It’s meant to be a little sardonic. It’s an older woman telling a younger woman what it’s really like, it’s about relationships, it’s about life.
Two of the other songs you co-wrote on the record, “Words We Don’t Say” and “We Went So High,” seem very poignant, even melancholy.
“So High” came out of a very specific relationship, and I always think of one human being when I sing that. “Words We Don’t Say” was more of a group effort as you can see. Two of the musicians on the album wrote the song, as well as two of my background singers, so it was less personal, although it was something personal I wanted to say. It’s not as heart-rending as “We Went So High.”
Engine Company Records seems very committed to that kind of collaboration. Do you enjoy that?
Well, they certainly are. They are the model of indie. It was basically them coming to me suggesting that we do an album this way that got me interested in recording this album. I’ve found an incredible collaborator in Blake [Morgan—founder of Engine Company Records]. It’s been an incredible experience, very creative, very inspiring, very invigorating.
You spent most of your early career working with major labels. How does this experience compare to that?
It’s very much more hands-on, very much more collaborative, and it’s very grass roots. It’s exactly the antithesis of everything I’m used to. But it’s kind of wonderful, it’s fun, you see everything as it’s going down, and it’s very exciting to watch it happen.
Did you set out to make a record that would have such a jazz- influenced sound?
We set out to make as honest a record as we could and be as honest to my voice as humanly possible. I think because of so many of the singers I was raised on as a young person, that some of those jazz influences are there, whether I’m conscious of them or not. It comes from a music I loved so much and from so many wonderful female artists that I followed, like Dinah Washington, and Anita O’Day, Julie Christie and Sarah Vaughan. It was Blake who brought those to the forefront.
Did Blake write the songs “Better Angels” and “It’s Gone” for you?
He didn’t write them for me. He presented them to me, and I fell in love with them.
The new version of “You Don’t Own Me” is amazing. You’ve said elsewhere that you treasure this song the most of all your hits.
I do. You know, “It’s My Party” is a wonderful song. It was a really great record, but looking back at it some years later, it’s easy to see how that song is somewhat dated. We talk about “going steady,” which I don’t think kids even know about today. “You Don’t Own Me,” on the other hand is a song that kind of grows every time you sing it. So I feel as though I was really fortunate to have that song in my repertoire because “It’s My Party” is not that serious a song, and “You Don’t Own Me” is a serious song.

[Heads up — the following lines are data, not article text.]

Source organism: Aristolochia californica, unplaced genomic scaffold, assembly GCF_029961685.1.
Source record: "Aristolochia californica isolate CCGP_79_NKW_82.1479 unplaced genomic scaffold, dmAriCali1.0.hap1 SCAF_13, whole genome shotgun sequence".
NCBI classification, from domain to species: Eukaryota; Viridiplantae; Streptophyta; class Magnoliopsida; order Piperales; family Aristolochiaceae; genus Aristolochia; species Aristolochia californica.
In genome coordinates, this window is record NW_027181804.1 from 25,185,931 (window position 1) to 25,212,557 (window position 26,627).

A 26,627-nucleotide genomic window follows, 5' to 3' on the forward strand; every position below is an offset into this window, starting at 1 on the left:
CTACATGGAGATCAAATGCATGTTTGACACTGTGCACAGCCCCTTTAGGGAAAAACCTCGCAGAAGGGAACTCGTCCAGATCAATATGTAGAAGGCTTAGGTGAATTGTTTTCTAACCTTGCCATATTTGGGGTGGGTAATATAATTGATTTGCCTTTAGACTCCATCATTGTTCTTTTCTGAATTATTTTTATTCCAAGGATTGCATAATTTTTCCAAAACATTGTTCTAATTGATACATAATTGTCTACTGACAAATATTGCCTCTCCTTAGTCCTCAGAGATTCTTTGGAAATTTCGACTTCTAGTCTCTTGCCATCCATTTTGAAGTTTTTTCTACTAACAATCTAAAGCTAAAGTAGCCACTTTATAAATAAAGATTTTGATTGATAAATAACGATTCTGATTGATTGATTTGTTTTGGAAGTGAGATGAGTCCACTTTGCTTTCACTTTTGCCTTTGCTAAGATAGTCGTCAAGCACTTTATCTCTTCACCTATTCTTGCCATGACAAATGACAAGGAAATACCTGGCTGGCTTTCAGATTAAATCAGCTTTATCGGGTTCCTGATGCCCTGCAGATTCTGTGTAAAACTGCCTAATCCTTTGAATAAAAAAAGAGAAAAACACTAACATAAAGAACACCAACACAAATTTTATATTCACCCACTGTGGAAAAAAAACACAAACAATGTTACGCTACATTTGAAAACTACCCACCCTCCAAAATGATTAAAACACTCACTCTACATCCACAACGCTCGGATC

It’s a song that’s been taken up by many women as a kind of anthem.
There’s no question that women have taken that song and made it theirs. Of course, the last scene of First Wives Club also said the same thing. Here were these women, who, after you’ve seen this whole movie, what do they do? They belt out “You Don’t Own Me.” It doesn’t necessarily have to be women. It can be men, too. But I think a lot of women have taken it as theirs, which is fine. I’m very proud of that.
Do you feel in other ways that you’ve been a role model for women and particularly for young women?
I hope so. I didn’t consider myself one, but as some of the responses come in and so many people have an opportunity to write you because email is so easy to get today, a lot of young people are telling me that they picked up a bass because they saw me singing on Bandstand, and it’s very nice to hear. I’m very glad if I’ve influenced even one little human.
Do you have any advice for women who are trying to make it as musicians?
I just think that everyone should just continue rocking, especially the girls. We need more rock women. We need more rock women in the record industry. We need more executive women. That’s what I’d like to see. It seems to be happening in the film world, but it’s taking its time in the record industry.
So you haven’t seen much improvement over time for women in the record industry?
I’ve seen virtually no improvement, very little improvement in the record industry, and I find it still the most homophobic of all the industries, as well. It’s unbelievable. It’s 2005, and we’re still fighting some of the same fights I was trying to fight forty years ago.
It’s a tough business.
It is, especially for women. I’m sorry to say that, but we’ve got to make that better.